China and the Northern Sea Route

Chinese researchers long ago identified the importance of the Arctic sea route, describing it in 2010 as a “strategic military route” and noting that “whoever controls the Arctic will have the upper hand over other opponents.” [8] Chinese researchers also stress the usefulness of the Arctic sea route for enabling China to evade existing chokepoints. [9]

China—like the United States—regards Arctic sea routes as international straits, but neither Russia nor Canada accepts this position. China favors accessing the Northern Sea Route (NSR) as it crosses directly over the Arctic Ocean. China is adamant that it must be included in setting the norms for international shipping along this route. [10] Beijing stresses its interest in the Arctic sea route as a means to position China as having legitimate interests in the Arctic region, so that it can ensure that it has a seat at the table in any future Arctic-related negotiations. [11]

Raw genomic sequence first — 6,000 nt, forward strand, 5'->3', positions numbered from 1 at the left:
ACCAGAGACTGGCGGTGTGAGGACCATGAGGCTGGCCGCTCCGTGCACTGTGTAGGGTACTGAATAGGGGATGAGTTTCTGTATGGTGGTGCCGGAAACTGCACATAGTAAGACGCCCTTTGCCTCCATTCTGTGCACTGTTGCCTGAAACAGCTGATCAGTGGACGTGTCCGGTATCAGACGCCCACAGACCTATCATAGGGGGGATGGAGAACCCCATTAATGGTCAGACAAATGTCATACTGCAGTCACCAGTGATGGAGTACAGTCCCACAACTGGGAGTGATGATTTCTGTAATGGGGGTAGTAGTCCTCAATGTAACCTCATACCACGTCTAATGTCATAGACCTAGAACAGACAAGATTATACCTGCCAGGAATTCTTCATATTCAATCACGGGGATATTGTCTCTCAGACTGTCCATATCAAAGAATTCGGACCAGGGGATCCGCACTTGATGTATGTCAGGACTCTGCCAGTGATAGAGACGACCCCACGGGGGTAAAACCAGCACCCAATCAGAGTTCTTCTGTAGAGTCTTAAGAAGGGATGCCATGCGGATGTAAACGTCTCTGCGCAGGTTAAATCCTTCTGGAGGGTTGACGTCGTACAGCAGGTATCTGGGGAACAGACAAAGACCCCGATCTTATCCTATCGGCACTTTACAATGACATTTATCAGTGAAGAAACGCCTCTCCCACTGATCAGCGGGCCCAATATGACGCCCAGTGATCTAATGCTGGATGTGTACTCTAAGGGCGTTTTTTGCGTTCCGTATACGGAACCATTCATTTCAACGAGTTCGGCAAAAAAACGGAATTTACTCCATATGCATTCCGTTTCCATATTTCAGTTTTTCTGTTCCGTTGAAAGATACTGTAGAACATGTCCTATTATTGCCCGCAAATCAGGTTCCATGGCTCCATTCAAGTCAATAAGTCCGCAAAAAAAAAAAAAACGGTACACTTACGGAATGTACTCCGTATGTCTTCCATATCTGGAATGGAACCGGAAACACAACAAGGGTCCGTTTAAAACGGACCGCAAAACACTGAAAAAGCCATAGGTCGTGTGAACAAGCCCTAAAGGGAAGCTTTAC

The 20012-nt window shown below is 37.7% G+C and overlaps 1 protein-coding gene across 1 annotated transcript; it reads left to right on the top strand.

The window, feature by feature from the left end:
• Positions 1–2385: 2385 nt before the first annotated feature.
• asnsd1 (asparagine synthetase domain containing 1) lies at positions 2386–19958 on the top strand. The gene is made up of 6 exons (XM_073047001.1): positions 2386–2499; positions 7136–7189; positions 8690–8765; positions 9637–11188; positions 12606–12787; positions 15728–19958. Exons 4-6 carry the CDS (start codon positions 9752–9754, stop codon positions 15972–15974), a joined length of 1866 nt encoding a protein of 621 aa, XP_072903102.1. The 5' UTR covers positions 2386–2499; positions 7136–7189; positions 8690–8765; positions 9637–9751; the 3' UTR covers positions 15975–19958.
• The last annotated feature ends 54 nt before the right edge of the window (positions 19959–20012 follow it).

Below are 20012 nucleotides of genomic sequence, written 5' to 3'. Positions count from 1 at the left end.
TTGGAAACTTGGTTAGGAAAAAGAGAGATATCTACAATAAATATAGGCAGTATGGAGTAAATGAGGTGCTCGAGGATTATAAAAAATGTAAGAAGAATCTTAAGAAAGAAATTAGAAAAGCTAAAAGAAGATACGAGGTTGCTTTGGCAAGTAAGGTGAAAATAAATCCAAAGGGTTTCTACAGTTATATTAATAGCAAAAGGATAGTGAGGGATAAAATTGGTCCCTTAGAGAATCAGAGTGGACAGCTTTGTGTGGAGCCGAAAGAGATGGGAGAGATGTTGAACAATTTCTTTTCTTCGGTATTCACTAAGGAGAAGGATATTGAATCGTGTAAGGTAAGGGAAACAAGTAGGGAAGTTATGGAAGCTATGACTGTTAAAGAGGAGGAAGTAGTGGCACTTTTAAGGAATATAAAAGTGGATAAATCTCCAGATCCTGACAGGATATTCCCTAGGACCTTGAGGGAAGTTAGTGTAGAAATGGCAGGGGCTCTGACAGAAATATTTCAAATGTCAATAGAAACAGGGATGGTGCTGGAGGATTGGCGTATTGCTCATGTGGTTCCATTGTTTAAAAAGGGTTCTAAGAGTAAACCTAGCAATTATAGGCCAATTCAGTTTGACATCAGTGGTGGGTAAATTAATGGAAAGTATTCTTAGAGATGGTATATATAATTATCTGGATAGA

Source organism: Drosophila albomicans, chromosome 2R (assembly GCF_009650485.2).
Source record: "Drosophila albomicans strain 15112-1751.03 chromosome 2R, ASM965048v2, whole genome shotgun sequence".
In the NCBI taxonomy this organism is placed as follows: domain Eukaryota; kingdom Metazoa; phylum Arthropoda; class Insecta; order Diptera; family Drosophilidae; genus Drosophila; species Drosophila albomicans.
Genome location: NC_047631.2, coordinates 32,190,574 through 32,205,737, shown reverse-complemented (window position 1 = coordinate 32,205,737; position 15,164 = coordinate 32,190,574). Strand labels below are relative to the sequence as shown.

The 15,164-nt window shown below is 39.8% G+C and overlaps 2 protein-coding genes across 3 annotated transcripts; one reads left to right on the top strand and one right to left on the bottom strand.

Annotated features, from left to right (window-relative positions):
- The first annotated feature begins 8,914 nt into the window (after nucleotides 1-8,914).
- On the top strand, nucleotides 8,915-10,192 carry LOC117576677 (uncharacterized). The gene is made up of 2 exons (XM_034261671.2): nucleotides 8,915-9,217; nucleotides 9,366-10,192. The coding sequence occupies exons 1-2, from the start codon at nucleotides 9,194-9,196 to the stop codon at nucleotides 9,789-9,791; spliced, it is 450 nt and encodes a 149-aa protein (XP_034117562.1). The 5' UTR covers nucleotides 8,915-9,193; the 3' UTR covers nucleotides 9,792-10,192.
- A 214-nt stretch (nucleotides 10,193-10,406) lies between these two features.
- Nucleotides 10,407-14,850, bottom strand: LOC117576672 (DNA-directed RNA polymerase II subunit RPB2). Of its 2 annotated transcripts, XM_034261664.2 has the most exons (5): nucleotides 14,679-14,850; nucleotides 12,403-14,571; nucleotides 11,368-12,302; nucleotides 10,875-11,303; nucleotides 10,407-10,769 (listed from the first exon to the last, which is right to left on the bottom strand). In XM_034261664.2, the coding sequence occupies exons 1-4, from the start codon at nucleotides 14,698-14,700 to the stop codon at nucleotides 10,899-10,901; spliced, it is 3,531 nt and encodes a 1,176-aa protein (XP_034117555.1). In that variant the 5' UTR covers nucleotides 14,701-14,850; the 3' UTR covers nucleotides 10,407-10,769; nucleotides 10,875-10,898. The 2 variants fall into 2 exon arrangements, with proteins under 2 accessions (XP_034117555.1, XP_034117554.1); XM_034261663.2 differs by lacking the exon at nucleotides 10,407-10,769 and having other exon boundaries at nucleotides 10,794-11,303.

From the point of view of China and the United States, the opening of the Northern Sea Route as a regular, ice-free sea route in the summer months could turn Russian and Canadian territorial waters into acknowledged shipping straits—which would mean that international-waters rules would then apply for submarine transit. [12]

Image: The Northern Sea Route, which could open new avenues for maritime trade between Asia and Europe—and potentially, new operating areas for PLA Navy vessels. (Source: ArcticPortal.org)


China has a credibility gap when it comes to Arctic affairs, so it is working hard to shape the international narrative on its involvement in the region. China’s military interests in the Arctic are missing from the narrative China promotes to foreigners, but are prominent in materials available in Chinese. Understanding the pace and extent of China’s Arctic military interests requires access to Chinese language sources and knowledge of China’s interlocked strategic, economic and science activities in the Arctic.

China’s military interests in the Arctic are merged with commercial objectives, what I call the Party-State-Military-Market nexus (党政军企共建, dang-zhen-jun-qi gongjian). Some of China’s Arctic science activities have both civil and military use ends. [13] The challenge for other states in the Arctic will be working out which partnerships with China are benign or mutually beneficial, and which will serve as force multipliers for the PLA. If China succeeds in its military goals in the Arctic, then its ascendance as a new global power will be certain.